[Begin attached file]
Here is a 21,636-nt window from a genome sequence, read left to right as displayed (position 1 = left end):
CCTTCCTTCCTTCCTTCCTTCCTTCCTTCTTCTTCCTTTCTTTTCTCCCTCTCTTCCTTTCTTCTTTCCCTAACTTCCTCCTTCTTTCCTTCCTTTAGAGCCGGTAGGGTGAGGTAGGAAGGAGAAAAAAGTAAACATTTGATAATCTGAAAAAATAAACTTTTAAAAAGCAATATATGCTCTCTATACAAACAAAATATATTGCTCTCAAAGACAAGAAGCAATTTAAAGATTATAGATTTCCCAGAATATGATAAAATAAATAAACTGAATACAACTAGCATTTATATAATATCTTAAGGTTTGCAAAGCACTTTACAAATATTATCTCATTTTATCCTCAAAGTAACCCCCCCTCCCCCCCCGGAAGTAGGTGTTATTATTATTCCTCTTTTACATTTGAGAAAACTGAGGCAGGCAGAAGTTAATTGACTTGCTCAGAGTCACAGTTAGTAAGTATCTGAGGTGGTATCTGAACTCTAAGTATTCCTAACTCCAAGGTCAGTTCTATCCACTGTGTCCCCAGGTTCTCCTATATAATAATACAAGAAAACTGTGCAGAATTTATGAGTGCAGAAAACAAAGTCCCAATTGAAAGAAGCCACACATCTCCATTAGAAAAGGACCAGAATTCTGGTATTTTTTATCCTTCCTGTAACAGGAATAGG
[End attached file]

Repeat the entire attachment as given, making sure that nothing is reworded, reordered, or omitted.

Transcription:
Here is a 21,636-nt window from a genome sequence, read left to right as displayed (position 1 = left end):
CCTTCCTTCCTTCCTTCCTTCCTTCCTTCTTCTTCCTTTCTTTTCTCCCTCTCTTCCTTTCTTCTTTCCCTAACTTCCTCCTTCTTTCCTTCCTTTAGAGCCGGTAGGGTGAGGTAGGAAGGAGAAAAAAGTAAACATTTGATAATCTGAAAAAATAAACTTTTAAAAAGCAATATATGCTCTCTATACAAACAAAATATATTGCTCTCAAAGACAAGAAGCAATTTAAAGATTATAGATTTCCCAGAATATGATAAAATAAATAAACTGAATACAACTAGCATTTATATAATATCTTAAGGTTTGCAAAGCACTTTACAAATATTATCTCATTTTATCCTCAAAGTAACCCCCCCTCCCCCCCCGGAAGTAGGTGTTATTATTATTCCTCTTTTACATTTGAGAAAACTGAGGCAGGCAGAAGTTAATTGACTTGCTCAGAGTCACAGTTAGTAAGTATCTGAGGTGGTATCTGAACTCTAAGTATTCCTAACTCCAAGGTCAGTTCTATCCACTGTGTCCCCAGGTTCTCCTATATAATAATACAAGAAAACTGTGCAGAATTTATGAGTGCAGAAAACAAAGTCCCAATTGAAAGAAGCCACACATCTCCATTAGAAAAGGACCAGAATTCTGGTATTTTTTATCCTTCCTGTAACAGGAATAGG